Friday, October 17, 2014

Overwhelming Technique

In the last decade or so, the availability of word processors, the ease of research on the internet, and self publication convened into a sort of ideal setting for authors to reach out to the world in a way never before possible.  As a result, now everyone is writing a book - or, at least, nearly everyone.

To take advantage of this trend, businesses and schools have begun to cater to the independent writer, with classes, programs, websites, tips, advice, books, and so on helping people understand how to be a better author.  A lot of this is good, and certainly no author should ignore good advice and sound learning.  Even the finest writers alive are always learning and honing their craft.

Some of these efforts are less valuable than others, and ultimately, it can become a bit overwhelming to the would-be author who tries to learn to be best at their art.  With all the seminars, blogs, websites, videos, #writetips on twitter, facebook sites, local college classes, books, and so on, there's really too much for any one person to realistically take advantage of or learn from.

And if you do take advantage of as much as you can take in, you can learn a lot, but there can be a problem as well.

For example, there's this theory that was first popularized by a man named Joseph Campbell in 1949.  In the book The Hero With a Thousand Faces, Campbell proposed that there really is only one heroic story: the Monomyth.  

Campbell proposed that this is how all religious stories work as well.  This Monomyth story takes many forms, but essentially all follows the same basic arc as depicted in this graphic.
Now, its obvious from reading this that its not really all that common a story, and in fact it doesn't really describe all religions either, but it is an interesting tool for an epic tale of a hero's growth and difficulties.  And in fact it does describe many old tales such as the Knights of King Arthur's Court.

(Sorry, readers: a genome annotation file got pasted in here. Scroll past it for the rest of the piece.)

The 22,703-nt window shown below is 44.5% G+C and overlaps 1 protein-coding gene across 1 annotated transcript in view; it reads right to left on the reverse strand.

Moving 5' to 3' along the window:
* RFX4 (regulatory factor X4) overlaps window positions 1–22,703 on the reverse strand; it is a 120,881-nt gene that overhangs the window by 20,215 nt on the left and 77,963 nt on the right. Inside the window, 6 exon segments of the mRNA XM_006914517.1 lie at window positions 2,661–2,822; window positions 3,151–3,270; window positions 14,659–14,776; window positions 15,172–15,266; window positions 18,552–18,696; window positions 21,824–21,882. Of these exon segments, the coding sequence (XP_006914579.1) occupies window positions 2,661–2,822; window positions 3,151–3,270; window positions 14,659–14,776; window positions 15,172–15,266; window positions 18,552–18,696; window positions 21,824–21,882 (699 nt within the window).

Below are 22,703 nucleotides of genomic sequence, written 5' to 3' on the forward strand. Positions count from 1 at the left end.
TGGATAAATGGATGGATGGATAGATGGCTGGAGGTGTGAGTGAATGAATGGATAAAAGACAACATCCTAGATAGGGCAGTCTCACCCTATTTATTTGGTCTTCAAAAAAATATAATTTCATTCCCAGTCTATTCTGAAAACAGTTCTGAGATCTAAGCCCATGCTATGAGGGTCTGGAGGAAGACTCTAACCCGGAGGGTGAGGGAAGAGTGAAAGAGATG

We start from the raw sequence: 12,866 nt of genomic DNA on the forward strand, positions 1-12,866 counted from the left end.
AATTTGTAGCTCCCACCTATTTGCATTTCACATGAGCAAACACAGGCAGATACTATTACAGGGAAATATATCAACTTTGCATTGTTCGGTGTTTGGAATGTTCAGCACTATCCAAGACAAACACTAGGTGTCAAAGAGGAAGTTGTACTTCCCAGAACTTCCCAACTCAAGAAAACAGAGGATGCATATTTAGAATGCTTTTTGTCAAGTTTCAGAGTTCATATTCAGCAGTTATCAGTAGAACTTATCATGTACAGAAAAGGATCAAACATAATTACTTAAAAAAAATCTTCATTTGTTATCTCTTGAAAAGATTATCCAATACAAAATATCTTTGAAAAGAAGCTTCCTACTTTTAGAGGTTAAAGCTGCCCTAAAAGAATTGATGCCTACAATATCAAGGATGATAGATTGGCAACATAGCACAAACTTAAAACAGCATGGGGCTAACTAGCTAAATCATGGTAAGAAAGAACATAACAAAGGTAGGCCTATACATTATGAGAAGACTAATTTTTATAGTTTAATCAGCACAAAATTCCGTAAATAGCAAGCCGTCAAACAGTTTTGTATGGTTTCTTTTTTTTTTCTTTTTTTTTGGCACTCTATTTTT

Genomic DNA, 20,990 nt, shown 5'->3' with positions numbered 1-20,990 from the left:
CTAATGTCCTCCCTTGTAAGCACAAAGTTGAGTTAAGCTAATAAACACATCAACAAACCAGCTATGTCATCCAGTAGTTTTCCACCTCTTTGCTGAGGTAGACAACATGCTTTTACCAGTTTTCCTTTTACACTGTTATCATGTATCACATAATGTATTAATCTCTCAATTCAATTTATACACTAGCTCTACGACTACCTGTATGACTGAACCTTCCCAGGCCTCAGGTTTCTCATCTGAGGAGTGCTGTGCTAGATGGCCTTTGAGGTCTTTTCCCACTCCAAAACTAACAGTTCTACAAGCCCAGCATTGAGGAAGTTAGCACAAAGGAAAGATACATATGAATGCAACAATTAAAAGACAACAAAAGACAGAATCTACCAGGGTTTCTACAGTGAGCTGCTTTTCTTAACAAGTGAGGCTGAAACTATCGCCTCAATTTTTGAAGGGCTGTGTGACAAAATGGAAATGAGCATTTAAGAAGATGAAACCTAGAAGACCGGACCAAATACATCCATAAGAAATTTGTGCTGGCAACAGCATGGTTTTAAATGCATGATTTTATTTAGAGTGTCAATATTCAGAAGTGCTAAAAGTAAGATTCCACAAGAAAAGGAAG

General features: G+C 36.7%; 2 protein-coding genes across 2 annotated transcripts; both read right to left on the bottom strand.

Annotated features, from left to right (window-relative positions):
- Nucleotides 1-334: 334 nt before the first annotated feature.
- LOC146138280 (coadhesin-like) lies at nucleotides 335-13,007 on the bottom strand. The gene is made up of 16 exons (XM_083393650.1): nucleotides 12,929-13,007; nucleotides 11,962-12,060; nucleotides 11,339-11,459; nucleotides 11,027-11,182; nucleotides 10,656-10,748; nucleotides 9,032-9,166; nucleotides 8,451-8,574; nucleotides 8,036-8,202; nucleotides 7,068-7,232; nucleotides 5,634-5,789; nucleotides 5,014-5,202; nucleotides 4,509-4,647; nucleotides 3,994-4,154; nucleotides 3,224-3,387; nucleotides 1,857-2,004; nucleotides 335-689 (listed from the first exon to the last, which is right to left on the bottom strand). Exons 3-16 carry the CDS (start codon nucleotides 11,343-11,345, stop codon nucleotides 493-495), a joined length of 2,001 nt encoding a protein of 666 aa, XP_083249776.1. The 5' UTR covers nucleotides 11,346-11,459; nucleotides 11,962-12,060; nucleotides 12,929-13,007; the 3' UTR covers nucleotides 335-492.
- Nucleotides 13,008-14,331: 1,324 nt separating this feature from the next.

These kind of tools - and they are legion - are useful for writers, but they can begin to bog one down.  What with the "rules of writing" and "tips for successful editing" and websites that break down your book and tell you what you're overusing, and so on, it can easily overwhelm an author.

If you find yourself fretting over your book's word count, or whether it has the proper 3-part story arc, or if you've skillfully executed the Monomyth, or if it has passed the "Bechdel Test," etc, etc, then you're losing your way as a writer.  These hints and tips are to help shape your creative ability, not replace it.

These days its too easy to be focused on the technique and tools of writing and lose track of the art.  Classes on creative writing can actually be a hindrance to good writing by piling so many devices and techniques on the back of an author they can't spread their literary wings and be free.  Its true that every starting author needs training wheels and maybe some fences around to channel their gift.  But they aren't meant to stay there, and they aren't meant to overpower you.

Officer Bob loved this corner, he could hit his ticket quota in an hour
The "rules" are there to help avoid common mistakes, not compel your style.  And its too easy these days for writers to become overwhelmed with all of this and lose their way.  So many times I've read of writers worried about their word count, or how long a chapter is, or whether they've built a strong enough female character.  Blog post after blog post on Inscribed has been about these topics because they keep coming up.  I feel bad for these people who are laboring under such a burden.

Writing fiction is first and foremost an art.  It is to be creative and free flowing.  Yes, you have to learn to do it properly, and to do that, you need to learn the rules.  Spelling, grammar, sentence structure, proper writing and so on all help you do this.  But these rules are not to produce a perfect novel.  No amount of technique or device, no 3 part Monomyth following the pattern exactly enough will produce quality.  That takes talent and skill.